What will 2013 bring? Developers place their bets
Martijn Verburg, CTO at
jClarity and co-leader of London Java Community
lots of new PAAS/IAAS providers launched JVM/Java based offerings
in 2012, but many of them were of Beta quality and too limited in
functionality due to a lack of understanding as to how the JVM
works well in virtualised environments. In 2013 many of the kinks
will get ironed out and a rich ecosystem will start to form.
JVM languages – Slight resurgence in Groovy thanks
to its new static compilation capability and improved tooling,
Scala will continue to be hyped but will only be used successfully
by small focused teams. Clojure will continue to be popular
for small niche areas. Java will still outgrow them all in terms of
real numbers and percentage growth.
Java 8 with Nashorn, Lambdas and the port to the ARM processor will
open up loads of new opportunities for developers
working on the leading edge of web and mobile tech. I anticipate
rapid adoption of 8 (faster than 7). However, lack of JVM presence
on iOS and Android will continue to curtail adoption there.
What were your personal highlights of the year?
2012 was a rocking year for Java, the JVM and the community, James
Governer (RedMonk analyst) stated that it was the dawning of a 2nd
age for Java. Some highlights:
- The Java/JVM seriously entered the cloud with a host
of new PaaS and IaaS offerings. Cloudbees, JElastic, Heroku,
Joyent, Oracle to name just 5.
- The community continued to grow, more user groups,
more conferences, more content online, more people/organisations
joining OpenJDK and the Java Community Process (JCP).
- The LJC won several community awards (Duke’s Choice,
JCP Member of the Year along with SouJava).
- The JVM continues to improve rapidly through OpenJDK
– the number of Java Enhancement Proposals (JEPs) going into Java 8
is enormous. Jigsaw dropping out was a disappointing but
- JEE7 is moving along nicely and will bring Java
developers a standard way to deal with the modern web (JSON, Web
- Rapid web development frameworks are finally gaining
recognition – SEAM, Spring Roo, Grails, Play etc all give Java
developers parity with the Rails crowd.
- A major focus was on Mechanical Sympathy – as the
tide turned to having multi-core machines and virtualised O/S’s,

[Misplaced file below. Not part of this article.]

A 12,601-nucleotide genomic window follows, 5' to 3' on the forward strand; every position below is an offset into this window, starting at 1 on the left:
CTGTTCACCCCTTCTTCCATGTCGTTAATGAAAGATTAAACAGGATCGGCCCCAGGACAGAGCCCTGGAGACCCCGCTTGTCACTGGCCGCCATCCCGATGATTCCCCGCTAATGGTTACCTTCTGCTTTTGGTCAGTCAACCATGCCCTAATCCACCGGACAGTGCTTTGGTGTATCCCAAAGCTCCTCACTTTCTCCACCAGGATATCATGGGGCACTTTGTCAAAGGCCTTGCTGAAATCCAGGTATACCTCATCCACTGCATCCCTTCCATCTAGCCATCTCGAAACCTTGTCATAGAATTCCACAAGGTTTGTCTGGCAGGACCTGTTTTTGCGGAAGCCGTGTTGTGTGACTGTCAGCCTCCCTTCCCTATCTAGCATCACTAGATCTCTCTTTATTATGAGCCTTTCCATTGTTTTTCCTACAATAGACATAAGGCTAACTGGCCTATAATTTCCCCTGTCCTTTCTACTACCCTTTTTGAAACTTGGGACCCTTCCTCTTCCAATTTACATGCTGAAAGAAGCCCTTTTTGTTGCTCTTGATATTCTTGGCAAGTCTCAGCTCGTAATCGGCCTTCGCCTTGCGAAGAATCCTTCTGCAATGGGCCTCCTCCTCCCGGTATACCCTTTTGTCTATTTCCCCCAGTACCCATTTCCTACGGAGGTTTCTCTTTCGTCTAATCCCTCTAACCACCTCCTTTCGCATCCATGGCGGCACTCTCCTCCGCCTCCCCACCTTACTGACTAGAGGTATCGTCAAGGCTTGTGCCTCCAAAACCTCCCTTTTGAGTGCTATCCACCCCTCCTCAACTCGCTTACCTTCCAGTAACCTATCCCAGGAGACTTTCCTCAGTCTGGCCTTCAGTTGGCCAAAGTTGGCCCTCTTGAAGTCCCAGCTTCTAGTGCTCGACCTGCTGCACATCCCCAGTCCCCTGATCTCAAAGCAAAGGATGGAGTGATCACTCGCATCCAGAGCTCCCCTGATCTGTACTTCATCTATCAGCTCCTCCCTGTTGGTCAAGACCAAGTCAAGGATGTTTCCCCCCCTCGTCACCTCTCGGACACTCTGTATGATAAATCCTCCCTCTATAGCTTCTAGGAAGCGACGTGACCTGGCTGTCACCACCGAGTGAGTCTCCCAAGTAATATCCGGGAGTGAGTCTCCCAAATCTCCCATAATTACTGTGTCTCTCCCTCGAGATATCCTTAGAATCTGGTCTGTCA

Java developers have had to start thinking about how Java and the
JVM interacts with the underlying platform.
- Major JCP and OpenJDK reforms happened – net result,
more openness, more transparency, massive boost in
Andrey Breslav –
Kotlin Project Lead at JetBrains, Inc.
What predictions do you have for the industry in
2013 will be even more a year of new static JVM languages
than 2012: we are planning to roll out a beta of Kotlin
and start using it extensively in production at JetBrains, which
will lead to some adoption for production elsewhere (not much at
first, but the userbase will grow over time).
As Kotlin is not the only new static language for the JVM out
there, we will see some comparison work, as other
projects advance in their implementations too. This will give
people some idea of what each project is good for.
I would like 2013 be a year of renovated
compiles to JS, and other new static languages do so, there’s also
Dart, and TypeScript. Next year we will see noticeable advances in
this technology: client web programming will be moving towards type
safety and good tooling.
Neward – Consultant and “The Dude of Software”
- Confusion abounds as Microsoft struggles to find
somebody to fill Sinofsky’s shoes at the company (meaning, who next
is essentially defining their future direction as a company), and
that individual starts to “reverse” the course set by Sinofsky
towards Windows 8 and Surface. Customers will, once again, not be
sure what is the “future path” for developing software for the
- Java 8 will ship, and half the Java community will
howl in frustration at the “added complexity”, while the other half
just buckles down and starts to understand exactly what lambdas and
defender methods can do.
- Typesafe (and their Scala/Akka/Play! stack) will
begin to make some serious inroads into the enterprise space, and
start to give Groovy/Grails a serious run for their money.
- Write a Windows Surface app and publish it to the
Microsoft App Store. Preferably a game.
Photo by garryknight.